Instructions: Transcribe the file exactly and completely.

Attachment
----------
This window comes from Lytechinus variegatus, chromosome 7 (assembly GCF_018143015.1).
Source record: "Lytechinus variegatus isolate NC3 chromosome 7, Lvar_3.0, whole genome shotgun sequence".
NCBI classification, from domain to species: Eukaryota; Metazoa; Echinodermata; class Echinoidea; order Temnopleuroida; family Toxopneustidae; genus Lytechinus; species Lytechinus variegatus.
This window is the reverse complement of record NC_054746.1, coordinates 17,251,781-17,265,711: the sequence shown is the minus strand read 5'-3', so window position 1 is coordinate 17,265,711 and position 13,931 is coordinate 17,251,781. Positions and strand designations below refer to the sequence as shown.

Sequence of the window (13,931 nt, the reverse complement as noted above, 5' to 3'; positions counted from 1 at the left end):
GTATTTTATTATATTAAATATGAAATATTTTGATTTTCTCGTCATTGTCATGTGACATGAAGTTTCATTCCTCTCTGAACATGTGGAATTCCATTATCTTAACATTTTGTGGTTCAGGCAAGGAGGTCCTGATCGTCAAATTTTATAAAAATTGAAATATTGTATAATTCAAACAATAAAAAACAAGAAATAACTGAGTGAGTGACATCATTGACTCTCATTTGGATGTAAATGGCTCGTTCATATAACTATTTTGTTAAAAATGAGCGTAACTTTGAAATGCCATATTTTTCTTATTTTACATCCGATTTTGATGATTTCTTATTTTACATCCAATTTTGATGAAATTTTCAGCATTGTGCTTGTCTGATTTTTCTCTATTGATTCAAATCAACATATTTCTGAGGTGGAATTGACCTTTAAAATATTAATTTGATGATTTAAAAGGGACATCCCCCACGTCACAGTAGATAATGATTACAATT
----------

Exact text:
This window comes from Lytechinus variegatus, chromosome 7 (assembly GCF_018143015.1).
Source record: "Lytechinus variegatus isolate NC3 chromosome 7, Lvar_3.0, whole genome shotgun sequence".
NCBI classification, from domain to species: Eukaryota; Metazoa; Echinodermata; class Echinoidea; order Temnopleuroida; family Toxopneustidae; genus Lytechinus; species Lytechinus variegatus.
This window is the reverse complement of record NC_054746.1, coordinates 17,251,781-17,265,711: the sequence shown is the minus strand read 5'-3', so window position 1 is coordinate 17,265,711 and position 13,931 is coordinate 17,251,781. Positions and strand designations below refer to the sequence as shown.

Sequence of the window (13,931 nt, the reverse complement as noted above, 5' to 3'; positions counted from 1 at the left end):
GTATTTTATTATATTAAATATGAAATATTTTGATTTTCTCGTCATTGTCATGTGACATGAAGTTTCATTCCTCTCTGAACATGTGGAATTCCATTATCTTAACATTTTGTGGTTCAGGCAAGGAGGTCCTGATCGTCAAATTTTATAAAAATTGAAATATTGTATAATTCAAACAATAAAAAACAAGAAATAACTGAGTGAGTGACATCATTGACTCTCATTTGGATGTAAATGGCTCGTTCATATAACTATTTTGTTAAAAATGAGCGTAACTTTGAAATGCCATATTTTTCTTATTTTACATCCGATTTTGATGATTTCTTATTTTACATCCAATTTTGATGAAATTTTCAGCATTGTGCTTGTCTGATTTTTCTCTATTGATTCAAATCAACATATTTCTGAGGTGGAATTGACCTTTAAAATATTAATTTGATGATTTAAAAGGGACATCCCCCACGTCACAGTAGATAATGATTACAATT